An airline has taken a controversial decision to weigh people before allowing them to board a plane.
Uzbekistan Airways has announced that all passengers will have to stand on weighing machines with their personal luggage after they have checked in.
The company, who are based in Tashkent, have promised not to reveal the weight of individual passengers. But it will mean some overweight people could be excluded from busy flights on smaller planes if limits are exceeded.
The company said they needed to know the weights of both people and their luggage because it was important, especially with smaller planes.
In a statement they said: 'Uzbekistan Airways airline is carrying out the procedure of pre-flight weighing in order to determine the average weight of passengers with hand luggage.
'According to the laws of the International Air Transport Association, airlines are obliged to carry out regular procedures of pre-flight control such as weighing passengers with hand luggage in order to observe the requirements for ensuring flight safety.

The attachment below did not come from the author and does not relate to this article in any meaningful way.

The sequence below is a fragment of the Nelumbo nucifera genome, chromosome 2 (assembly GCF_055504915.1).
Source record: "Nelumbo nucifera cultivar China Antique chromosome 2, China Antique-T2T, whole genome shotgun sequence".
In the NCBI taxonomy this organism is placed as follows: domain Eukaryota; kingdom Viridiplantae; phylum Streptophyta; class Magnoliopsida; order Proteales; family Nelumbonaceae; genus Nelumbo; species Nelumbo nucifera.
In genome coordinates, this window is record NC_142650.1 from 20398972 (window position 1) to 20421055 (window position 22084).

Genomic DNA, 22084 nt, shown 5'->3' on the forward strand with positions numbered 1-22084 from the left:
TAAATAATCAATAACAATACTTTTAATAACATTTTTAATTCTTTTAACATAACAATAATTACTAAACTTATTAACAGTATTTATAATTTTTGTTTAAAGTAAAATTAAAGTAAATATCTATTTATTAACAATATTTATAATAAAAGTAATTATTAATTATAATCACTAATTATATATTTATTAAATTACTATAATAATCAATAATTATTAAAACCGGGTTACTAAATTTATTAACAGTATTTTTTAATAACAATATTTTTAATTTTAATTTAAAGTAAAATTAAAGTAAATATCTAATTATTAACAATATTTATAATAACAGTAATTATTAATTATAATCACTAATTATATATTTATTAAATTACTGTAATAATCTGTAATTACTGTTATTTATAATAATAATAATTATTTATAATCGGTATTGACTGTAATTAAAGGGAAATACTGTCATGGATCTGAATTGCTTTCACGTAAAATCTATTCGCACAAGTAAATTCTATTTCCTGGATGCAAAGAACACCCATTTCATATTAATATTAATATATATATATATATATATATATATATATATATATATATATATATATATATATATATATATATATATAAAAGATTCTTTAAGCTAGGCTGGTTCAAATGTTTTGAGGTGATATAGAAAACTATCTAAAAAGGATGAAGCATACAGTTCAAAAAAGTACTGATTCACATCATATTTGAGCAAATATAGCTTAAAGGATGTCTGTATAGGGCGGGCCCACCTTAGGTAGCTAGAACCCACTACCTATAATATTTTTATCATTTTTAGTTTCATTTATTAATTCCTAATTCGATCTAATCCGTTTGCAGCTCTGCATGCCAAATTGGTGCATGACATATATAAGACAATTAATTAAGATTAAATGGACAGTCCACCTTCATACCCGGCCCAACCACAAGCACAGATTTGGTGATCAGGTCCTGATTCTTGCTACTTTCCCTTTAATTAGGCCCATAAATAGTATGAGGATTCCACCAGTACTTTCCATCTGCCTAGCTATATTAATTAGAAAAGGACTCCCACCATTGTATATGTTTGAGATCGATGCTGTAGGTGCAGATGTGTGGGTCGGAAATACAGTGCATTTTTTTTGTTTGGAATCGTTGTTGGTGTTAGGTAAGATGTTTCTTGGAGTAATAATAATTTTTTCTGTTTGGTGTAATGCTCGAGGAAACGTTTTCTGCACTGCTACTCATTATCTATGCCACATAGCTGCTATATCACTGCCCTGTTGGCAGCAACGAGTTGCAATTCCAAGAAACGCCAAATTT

'After passing check-in on a flight and prior to boarding into the aircraft, we will ask you to pass the weighing procedure with a special weighing machine placed in the departure gate zone.
'The weighing record will only contain the corresponding passenger category (i.e. male/ female/ children). As for the rest, the full confidentiality of results is guaranteed.
'We appreciate your assistance and thank you in advance for the help in the solution of our common task of flight safety.'
Samoan Air became the world's first airline to charge passengers according to their weight in 2013. This helped manage its on-board weight effectively and enabled costing plans to be more streamlined.
Under the pay-by-weight system passengers input their weight into the online booking section of the Samoa Air website.Passengers can also add their baggage weight on - there are no separate fees because of excess baggage.
Samoa Air flies domestically and to American Samoa - it is thought the move could encourage other airlines to introduce similar policies.
Credit: Daily Mail